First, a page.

Teams have welcomed news organisers of the Tour de France Femmes are considering allowing seven women squads for the 2023 edition. The idea was confirmed to Cycling Weekly by race director Marion Rousse, who said they will be meeting stake holders to discuss the issue and others arising from this year’s race.
“It is true we asked ourselves whether it’s better to have seven instead of six riders, but we don’t know the answer yet,” Rousse told us, adding that meetings will take place in the aftermath of this year’s event.
The move is among a number of changes being considered by organisers, ASO for the race’s second edition next year.
In an earlier press call held entirely in French, Rousse, a former national road champion, was asked whether there would be extra days in the 2023 race and whether a time trial would be included.
“Maybe, maybe,” she replied when asked about a race against the clock. “This year there was no time trial because we were concerned with the public interest, a time trial attracts less crowd and this year we wanted a course that was attractive to the crowd, but that doesn’t prevent us from doing that in the coming years.”
On increasing the number of stages from eight she said; “You don’t make that decision alone, you should consult with the teams, and at the moment everybody is happy with eight days. Even though women’s cycling is evolving the economic model is still fragile and teams aren’t that big either.”
The 2022 race was won on Sunday by Annemiek van Vleuten leading a six woman Movistar squad. In recent years that number has become the accepted number of riders in women’s teams though UCI Regulations allow organisers to decide, proving they do not exceed minimum or max numbers of between four and seven per squad.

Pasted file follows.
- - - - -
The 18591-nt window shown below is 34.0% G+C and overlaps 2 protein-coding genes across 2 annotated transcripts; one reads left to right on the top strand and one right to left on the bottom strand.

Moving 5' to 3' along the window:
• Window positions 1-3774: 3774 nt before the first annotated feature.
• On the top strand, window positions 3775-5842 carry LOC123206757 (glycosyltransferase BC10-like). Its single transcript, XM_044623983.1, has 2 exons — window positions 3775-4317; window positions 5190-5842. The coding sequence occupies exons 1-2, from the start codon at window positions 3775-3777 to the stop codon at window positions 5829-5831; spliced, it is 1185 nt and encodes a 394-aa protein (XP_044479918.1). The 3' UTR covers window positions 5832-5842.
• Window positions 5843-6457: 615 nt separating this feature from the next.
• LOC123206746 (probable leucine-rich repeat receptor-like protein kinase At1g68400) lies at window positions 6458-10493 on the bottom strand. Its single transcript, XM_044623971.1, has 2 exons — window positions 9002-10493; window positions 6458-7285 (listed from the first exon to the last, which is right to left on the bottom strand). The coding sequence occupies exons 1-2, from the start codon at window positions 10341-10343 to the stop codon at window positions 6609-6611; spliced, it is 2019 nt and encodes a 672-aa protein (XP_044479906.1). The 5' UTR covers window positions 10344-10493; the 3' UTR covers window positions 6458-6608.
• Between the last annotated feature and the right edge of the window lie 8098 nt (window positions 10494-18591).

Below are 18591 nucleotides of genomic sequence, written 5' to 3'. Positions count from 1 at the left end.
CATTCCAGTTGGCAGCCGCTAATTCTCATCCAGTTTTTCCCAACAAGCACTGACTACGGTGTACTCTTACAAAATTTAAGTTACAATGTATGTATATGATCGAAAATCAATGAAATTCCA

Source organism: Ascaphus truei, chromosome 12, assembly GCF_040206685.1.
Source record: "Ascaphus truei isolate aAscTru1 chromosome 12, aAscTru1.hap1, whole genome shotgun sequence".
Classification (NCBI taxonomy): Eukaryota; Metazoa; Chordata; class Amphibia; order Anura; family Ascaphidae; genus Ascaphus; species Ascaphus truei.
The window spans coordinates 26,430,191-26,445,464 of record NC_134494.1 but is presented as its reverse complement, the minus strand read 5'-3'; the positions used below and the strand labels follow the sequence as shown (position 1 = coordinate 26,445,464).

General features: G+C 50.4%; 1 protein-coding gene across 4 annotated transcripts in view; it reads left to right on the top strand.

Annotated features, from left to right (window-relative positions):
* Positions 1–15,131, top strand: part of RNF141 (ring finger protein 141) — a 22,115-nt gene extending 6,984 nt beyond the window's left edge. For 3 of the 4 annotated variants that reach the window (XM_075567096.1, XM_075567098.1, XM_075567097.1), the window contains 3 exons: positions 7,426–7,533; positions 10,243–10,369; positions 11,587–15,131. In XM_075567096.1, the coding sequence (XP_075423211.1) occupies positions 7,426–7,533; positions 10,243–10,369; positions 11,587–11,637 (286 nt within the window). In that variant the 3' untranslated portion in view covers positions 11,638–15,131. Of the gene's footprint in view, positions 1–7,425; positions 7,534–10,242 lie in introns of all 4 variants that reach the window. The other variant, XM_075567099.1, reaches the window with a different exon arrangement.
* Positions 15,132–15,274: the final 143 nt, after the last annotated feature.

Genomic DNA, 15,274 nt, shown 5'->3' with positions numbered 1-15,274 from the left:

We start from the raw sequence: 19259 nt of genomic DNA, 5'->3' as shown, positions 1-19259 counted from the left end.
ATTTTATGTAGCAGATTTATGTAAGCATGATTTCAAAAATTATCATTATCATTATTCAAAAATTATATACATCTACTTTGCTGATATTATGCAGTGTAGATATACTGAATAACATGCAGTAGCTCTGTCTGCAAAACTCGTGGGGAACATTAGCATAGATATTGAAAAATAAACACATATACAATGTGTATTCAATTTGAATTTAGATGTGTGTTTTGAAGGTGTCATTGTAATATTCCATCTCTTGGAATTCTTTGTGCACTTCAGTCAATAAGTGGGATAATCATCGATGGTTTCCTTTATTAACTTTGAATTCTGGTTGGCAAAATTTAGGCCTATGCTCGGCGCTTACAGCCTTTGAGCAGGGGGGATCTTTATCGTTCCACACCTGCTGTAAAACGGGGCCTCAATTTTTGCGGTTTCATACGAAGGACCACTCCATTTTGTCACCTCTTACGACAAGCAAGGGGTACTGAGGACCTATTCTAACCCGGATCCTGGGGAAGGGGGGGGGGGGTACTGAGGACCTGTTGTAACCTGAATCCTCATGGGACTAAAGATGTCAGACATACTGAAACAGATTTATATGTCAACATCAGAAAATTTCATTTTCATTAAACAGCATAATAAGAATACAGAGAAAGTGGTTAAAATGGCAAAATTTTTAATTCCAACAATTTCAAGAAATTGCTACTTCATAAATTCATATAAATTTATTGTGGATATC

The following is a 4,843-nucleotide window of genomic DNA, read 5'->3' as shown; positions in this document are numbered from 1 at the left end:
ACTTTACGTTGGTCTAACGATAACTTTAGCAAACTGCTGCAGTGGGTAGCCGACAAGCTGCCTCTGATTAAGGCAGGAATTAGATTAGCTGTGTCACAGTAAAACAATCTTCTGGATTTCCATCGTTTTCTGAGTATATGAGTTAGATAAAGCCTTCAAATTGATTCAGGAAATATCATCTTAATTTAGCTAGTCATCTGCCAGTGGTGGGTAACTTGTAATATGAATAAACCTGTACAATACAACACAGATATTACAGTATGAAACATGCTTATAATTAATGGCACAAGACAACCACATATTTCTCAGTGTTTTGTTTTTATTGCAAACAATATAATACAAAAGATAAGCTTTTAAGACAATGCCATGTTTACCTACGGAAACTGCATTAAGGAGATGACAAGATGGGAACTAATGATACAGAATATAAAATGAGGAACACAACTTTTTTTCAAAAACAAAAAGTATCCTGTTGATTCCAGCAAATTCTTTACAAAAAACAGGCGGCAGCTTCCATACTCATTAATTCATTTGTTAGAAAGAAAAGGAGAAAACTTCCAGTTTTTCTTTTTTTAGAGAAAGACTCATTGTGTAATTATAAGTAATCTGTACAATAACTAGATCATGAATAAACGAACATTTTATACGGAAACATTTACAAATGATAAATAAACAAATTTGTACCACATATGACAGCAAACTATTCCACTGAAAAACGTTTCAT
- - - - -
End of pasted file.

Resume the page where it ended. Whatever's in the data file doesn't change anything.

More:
Until the 2017 event the Giro Donne permitted seven rider squads, though that has been reduced to six in subsequent editions.
“Maybe it’s better to have seven riders so teams can control the race better,” Rousse continued. “We will work closely with the teams, we want their opinion. In women’s cycling we have come far, it’s important to take the good decisions at the right moment.”
DSM arrived in France with ambitions for both sprints and the GC, and had to balance both with just four support riders and more riders would help target both classifications.
“I would encourage it,” said team manager Albert Timmer. “For this year’s Tour we have six girls with one GC leader and one leader for the sprints, a lot of the girls are really versatile, they can do a lot of things, but one extra can really make a difference in the way you plan your tactics and in case somebody has to leave the race.”
But with a such a busy Women’s WorldTour calendar already set for 2023, more women in one race puts pressure on squads for other events.
“When I see the WorldTour calendar for next year it’s crazy it keeps on growing and teams are not ready, you can see a lot of races teams are starting with four.”
Surely then the simple answer then is to increase the maximum size of WorldTeams from 16 to 20
“The majority of teams don’t have the budget to fill a roster with 20 riders,” said Ronny Lauke, Canyon-SRAM’s manager. “If you have 20 you have a significantly bigger race programme so you need more staff you have to have bigger infrastructure, I don’t see many teams being able to fulfil these obligations at the moment. We certainly cannot do it.”
There’s another issue. While developments in the women’s sport are beginning to attract more talented riders, there is still insufficient quality ready to compete at the highest level.
“Not yet, but it will come,” said Timmer.
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